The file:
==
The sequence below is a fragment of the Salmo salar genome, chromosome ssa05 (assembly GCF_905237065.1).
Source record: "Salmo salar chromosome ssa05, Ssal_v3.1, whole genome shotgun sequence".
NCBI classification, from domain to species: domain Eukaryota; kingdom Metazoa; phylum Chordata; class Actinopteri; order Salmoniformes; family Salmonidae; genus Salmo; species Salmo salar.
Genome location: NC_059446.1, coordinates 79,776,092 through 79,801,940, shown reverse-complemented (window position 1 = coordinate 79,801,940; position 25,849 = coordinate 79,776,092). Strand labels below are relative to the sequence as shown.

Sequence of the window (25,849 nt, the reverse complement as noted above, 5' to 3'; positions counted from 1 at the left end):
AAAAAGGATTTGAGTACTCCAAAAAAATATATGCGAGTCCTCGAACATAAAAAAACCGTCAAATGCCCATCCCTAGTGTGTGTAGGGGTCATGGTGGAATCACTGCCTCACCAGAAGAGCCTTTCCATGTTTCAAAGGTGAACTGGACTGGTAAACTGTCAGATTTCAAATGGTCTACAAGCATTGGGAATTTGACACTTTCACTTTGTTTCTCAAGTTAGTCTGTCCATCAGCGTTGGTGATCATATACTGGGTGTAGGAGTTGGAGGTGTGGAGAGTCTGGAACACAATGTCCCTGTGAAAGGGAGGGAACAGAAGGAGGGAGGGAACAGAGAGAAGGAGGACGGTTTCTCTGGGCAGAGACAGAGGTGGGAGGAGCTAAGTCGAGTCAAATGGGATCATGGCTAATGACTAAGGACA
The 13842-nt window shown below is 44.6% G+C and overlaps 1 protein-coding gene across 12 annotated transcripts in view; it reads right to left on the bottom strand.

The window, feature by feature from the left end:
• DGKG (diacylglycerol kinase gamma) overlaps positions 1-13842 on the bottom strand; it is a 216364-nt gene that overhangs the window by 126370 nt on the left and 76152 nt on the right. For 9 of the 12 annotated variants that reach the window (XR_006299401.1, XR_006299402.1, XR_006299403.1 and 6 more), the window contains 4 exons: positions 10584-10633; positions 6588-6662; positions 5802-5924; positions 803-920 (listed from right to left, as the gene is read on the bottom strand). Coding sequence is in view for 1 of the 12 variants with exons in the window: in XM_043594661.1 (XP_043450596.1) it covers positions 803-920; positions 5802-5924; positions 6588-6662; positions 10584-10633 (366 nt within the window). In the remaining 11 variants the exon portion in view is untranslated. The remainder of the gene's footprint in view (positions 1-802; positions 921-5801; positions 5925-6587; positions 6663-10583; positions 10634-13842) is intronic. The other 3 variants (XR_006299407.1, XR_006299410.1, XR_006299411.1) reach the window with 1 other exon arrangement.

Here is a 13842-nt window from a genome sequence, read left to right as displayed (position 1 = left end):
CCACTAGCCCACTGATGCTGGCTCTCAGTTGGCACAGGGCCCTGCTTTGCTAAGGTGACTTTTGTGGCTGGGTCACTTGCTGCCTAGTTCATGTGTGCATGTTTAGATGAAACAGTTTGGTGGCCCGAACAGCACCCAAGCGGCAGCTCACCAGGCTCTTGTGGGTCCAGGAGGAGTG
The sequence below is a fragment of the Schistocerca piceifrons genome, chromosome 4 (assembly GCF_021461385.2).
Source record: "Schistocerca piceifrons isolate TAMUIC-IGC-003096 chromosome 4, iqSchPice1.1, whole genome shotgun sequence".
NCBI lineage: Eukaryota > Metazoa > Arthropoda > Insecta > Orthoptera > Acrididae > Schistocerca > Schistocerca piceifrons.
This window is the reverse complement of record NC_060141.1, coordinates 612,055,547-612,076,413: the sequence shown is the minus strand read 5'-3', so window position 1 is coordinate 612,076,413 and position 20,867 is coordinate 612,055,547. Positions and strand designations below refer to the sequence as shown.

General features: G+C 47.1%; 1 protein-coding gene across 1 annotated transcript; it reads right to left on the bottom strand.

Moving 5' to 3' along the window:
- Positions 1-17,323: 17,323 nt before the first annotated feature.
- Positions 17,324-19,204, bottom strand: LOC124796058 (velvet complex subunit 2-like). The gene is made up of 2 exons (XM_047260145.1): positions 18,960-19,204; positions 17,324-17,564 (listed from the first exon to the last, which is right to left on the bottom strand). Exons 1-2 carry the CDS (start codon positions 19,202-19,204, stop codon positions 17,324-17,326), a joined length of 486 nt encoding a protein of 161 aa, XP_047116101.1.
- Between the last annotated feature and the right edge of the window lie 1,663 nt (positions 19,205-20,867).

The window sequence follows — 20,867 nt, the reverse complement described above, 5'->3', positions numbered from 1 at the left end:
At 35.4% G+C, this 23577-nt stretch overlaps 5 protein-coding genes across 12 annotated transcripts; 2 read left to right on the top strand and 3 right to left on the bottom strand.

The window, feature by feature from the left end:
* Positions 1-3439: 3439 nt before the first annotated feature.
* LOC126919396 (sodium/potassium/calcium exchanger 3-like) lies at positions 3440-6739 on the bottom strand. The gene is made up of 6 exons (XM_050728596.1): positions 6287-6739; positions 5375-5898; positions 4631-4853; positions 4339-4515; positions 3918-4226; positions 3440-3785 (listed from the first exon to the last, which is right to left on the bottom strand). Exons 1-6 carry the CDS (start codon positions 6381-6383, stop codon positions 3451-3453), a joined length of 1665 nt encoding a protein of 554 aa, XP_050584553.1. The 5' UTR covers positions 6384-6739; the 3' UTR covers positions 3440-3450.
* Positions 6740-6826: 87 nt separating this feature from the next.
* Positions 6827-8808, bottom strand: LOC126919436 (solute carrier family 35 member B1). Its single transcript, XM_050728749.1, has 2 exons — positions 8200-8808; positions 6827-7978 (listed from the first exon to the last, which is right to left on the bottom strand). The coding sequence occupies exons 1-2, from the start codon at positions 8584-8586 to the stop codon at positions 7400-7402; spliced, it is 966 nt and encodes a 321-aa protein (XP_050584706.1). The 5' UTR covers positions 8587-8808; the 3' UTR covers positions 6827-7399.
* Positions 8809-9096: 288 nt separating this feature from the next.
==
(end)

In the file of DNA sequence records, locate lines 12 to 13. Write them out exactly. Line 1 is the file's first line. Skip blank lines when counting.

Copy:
The sequence below is a fragment of the Schistocerca piceifrons genome, chromosome 4 (assembly GCF_021461385.2).
Source record: "Schistocerca piceifrons isolate TAMUIC-IGC-003096 chromosome 4, iqSchPice1.1, whole genome shotgun sequence".